Newspapers across the globe that formerly worked to rigid print timetables, complete with weekly embargoes, where ‘breaking news’ might only get a showing a few days later, are now putting digital first.
Many newsrooms have struggled to adapt traditional print journalism practice to meet the demands of digital newsrooms and cope with how different it is telling a story online.
PRs and clients have also largely been reluctant to lead the way and rock the status quo, preferring to stick with press releases and slowly embrace multimedia.
Meanwhile, irreverent news sites and hyper-local, niche sites heavily populated by video with minimal text are leaving once-mighty traditional news organisations in the dust.
Now, the immediacy of digital newsrooms means PR agencies must be more creative with story-telling. Content remains king and the demand for rich content is growing rapidly.
Alongside the challenges that this presents, there are now a multitude of ways to tell a client’s story – delivering news and views in formats that meet changing audience appetites.
Reading and viewing habits are evolving and, according to scientists, humans have a shorter attention span than goldfish, while the so-called ‘digital native’ spends an average of 91 hours a month using apps.
Video and mobile content viewed on social media pages – a phenomenal 4,950,000,000 videos are watched on YouTube per day – are favoured above mainstream online news websites and buying a newspaper is increasingly becoming the tradition of a fading generation.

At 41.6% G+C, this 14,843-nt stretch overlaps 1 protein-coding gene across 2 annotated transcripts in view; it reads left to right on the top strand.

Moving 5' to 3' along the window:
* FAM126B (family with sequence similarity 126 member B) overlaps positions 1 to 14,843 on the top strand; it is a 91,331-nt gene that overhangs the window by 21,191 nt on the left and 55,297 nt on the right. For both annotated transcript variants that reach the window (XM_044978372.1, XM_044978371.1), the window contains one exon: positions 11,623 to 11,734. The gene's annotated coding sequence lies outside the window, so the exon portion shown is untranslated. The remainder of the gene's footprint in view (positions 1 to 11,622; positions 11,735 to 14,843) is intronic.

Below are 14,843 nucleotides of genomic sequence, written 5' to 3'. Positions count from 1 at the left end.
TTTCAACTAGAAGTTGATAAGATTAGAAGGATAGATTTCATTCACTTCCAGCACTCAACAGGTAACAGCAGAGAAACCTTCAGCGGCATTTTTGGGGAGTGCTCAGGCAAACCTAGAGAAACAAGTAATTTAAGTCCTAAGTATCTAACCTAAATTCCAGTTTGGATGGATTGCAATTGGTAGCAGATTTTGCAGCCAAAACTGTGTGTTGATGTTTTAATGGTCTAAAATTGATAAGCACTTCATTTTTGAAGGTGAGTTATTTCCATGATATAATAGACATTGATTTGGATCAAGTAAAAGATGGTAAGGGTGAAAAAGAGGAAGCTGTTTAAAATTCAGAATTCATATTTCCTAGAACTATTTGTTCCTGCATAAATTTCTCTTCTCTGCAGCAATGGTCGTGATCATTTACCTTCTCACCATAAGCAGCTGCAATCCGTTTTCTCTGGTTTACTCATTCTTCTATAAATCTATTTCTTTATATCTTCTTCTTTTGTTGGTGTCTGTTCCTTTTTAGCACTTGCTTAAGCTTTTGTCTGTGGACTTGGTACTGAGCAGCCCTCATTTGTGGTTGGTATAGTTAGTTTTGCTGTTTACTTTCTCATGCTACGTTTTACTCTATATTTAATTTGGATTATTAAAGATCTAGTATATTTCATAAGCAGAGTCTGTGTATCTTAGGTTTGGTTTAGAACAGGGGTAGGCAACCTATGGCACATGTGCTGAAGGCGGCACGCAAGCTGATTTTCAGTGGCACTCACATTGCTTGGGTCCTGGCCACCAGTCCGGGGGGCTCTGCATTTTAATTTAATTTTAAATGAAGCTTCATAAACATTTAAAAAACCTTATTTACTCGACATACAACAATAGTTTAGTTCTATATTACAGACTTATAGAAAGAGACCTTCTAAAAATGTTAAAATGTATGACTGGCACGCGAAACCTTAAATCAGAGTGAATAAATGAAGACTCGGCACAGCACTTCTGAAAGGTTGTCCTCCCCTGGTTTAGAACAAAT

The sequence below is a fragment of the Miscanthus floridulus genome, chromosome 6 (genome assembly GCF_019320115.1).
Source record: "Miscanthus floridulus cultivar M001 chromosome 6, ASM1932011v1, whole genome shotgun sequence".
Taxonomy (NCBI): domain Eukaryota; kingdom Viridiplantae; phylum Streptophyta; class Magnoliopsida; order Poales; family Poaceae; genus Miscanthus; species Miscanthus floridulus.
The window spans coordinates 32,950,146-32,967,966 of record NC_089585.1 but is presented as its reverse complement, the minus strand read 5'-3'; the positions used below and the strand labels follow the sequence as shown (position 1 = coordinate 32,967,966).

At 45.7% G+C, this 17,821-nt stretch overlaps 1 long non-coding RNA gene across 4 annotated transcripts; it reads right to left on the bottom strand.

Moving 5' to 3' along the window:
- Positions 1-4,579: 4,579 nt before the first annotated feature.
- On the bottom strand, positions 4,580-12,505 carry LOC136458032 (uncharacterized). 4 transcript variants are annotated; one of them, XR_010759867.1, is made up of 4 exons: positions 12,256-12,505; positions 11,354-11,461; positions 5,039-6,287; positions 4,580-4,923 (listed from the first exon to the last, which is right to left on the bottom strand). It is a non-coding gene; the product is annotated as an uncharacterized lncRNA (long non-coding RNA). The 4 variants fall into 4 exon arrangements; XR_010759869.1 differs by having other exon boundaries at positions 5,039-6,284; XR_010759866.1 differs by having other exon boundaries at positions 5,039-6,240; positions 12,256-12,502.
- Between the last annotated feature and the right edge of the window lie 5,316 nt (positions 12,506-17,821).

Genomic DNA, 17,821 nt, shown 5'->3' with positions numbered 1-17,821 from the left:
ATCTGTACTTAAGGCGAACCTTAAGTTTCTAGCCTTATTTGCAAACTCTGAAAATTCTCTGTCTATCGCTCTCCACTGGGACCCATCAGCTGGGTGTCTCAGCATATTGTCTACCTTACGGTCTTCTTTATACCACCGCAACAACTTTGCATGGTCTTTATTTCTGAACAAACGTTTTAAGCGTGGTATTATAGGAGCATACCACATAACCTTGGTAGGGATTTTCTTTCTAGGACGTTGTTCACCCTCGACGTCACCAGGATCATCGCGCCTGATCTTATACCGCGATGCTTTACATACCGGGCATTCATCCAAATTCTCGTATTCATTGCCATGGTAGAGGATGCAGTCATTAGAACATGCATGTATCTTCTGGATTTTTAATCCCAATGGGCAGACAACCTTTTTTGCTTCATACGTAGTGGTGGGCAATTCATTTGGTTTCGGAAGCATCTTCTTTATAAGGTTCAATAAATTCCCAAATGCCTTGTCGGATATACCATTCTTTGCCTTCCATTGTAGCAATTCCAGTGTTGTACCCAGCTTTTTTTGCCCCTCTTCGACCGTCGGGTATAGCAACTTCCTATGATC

Effective communication is about engagement. Our sophisticated, digitally savvy audiences, who are used to being manipulated and bombarded with messaging, respect and trust brands who embrace authenticity and are confident enough to engage immediately without evident premeditation.
Immediacy of content, be it a witty tweet, a swiftly-posted online news story, or a YouTube vlog can be highly effective in garnering trust. Live streaming, live blogging, tweets, video, photos, audio clips, news hijacking, joining the conversation on social media – creates an engaging atmosphere, where audiences feel as though they are joining in a conversation, rather than being sold a product.
The possibilities to become storytellers in print, pictures, video, in live broadcasts or recorded clips, in tweets, GIFs, posts, on Instagram, Pinterest, Tumblr, Facebook, or live online news pages, are vast.
Making the most of these options and exploring and broadening the channels used to reach a marketplace is now a more exciting and dynamic process than it ever has been. This can be a gift for any client, whether they fall in the B2B or B2C category, or both.
Traditional newsrooms are on the hunt for rich content that will drive traffic and advertising spend. This strategy creates an opportunity for PRs to plan to ensure that rich multi-media is available to the digital newsroom that supplies a raft of news to their online audiences.
PRs operating in the ‘digital age’ need to be able to blend traditional journalistic story-telling skills with the ability to embrace multi-platform communication channels and formats – creating a rich, vibrant mix that integrates disciplines and delivers real engagement.
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